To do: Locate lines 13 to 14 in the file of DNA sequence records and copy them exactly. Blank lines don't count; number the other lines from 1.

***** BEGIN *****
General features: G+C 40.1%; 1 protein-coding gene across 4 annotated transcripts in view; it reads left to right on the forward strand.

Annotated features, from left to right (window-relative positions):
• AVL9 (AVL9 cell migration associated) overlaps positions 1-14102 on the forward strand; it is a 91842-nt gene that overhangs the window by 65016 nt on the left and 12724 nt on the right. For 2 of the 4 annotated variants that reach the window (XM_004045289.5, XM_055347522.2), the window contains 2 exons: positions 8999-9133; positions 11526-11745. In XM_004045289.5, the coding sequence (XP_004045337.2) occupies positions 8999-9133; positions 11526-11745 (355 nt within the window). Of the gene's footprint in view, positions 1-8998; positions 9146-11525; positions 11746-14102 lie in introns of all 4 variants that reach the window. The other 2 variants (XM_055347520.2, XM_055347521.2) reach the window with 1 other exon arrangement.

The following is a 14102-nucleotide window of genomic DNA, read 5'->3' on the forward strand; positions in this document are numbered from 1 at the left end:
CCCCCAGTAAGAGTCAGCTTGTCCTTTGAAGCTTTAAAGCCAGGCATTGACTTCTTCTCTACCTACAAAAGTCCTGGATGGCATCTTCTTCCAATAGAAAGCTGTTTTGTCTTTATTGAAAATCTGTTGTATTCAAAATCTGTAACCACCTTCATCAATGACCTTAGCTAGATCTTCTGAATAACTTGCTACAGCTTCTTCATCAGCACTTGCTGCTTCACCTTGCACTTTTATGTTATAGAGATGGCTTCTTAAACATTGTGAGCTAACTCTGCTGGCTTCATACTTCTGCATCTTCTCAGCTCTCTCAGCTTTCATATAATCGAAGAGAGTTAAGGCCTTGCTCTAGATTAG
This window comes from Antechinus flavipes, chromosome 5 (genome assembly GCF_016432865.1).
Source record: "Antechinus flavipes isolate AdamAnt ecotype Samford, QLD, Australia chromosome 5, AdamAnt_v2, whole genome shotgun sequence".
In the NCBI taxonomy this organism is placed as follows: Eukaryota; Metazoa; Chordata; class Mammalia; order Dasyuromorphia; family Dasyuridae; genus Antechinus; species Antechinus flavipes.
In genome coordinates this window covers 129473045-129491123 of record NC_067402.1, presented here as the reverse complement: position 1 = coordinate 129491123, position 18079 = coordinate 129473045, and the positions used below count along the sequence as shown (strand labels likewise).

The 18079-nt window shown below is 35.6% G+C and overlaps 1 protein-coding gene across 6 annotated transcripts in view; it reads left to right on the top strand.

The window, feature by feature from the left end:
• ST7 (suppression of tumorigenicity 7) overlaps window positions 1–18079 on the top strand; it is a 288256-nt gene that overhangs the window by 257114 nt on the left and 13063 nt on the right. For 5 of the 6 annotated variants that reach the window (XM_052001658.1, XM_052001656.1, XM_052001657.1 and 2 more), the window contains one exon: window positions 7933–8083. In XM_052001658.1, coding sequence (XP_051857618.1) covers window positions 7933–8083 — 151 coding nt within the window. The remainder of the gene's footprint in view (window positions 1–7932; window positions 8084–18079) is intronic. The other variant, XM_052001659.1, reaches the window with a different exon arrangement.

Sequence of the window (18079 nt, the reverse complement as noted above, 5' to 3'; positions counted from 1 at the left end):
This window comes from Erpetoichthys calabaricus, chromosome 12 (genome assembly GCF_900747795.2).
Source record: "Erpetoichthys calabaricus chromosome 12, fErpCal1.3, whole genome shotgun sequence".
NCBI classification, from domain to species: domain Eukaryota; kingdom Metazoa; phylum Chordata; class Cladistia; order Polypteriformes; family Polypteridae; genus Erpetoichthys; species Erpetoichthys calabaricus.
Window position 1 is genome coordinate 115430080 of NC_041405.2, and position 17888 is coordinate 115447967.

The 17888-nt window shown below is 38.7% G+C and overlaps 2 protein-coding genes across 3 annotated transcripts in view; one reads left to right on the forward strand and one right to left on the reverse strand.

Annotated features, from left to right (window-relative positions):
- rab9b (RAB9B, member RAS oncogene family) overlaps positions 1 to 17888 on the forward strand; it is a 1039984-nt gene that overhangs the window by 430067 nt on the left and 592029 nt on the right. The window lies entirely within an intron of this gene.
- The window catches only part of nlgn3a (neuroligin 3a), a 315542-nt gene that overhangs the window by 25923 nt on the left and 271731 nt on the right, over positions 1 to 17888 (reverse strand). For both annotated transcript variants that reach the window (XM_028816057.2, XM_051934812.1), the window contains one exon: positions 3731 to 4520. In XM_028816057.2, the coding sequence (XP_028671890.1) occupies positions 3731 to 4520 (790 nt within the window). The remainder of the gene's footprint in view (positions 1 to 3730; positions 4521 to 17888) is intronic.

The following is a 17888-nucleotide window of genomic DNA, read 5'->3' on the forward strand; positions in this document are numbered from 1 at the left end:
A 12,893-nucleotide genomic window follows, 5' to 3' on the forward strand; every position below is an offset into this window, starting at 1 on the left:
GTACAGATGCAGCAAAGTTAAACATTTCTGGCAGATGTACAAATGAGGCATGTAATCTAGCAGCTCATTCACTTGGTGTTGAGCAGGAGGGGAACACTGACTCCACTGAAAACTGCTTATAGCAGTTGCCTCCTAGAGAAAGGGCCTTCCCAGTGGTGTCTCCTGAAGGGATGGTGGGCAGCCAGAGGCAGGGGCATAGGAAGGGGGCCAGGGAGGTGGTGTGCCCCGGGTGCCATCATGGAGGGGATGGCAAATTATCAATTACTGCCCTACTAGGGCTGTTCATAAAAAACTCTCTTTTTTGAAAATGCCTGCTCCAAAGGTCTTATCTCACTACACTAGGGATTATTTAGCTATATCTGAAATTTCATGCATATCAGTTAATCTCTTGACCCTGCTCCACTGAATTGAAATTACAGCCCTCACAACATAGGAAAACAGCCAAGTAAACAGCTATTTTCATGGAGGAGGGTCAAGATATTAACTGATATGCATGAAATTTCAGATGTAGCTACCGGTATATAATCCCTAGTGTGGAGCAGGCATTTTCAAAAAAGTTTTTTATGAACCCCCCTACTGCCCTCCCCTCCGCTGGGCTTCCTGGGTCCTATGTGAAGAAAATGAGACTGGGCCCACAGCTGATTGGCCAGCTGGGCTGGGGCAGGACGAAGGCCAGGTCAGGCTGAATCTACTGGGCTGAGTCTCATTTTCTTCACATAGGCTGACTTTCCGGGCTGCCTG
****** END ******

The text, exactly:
Sequence of the window (18079 nt, the reverse complement as noted above, 5' to 3'; positions counted from 1 at the left end):
This window comes from Erpetoichthys calabaricus, chromosome 12 (genome assembly GCF_900747795.2).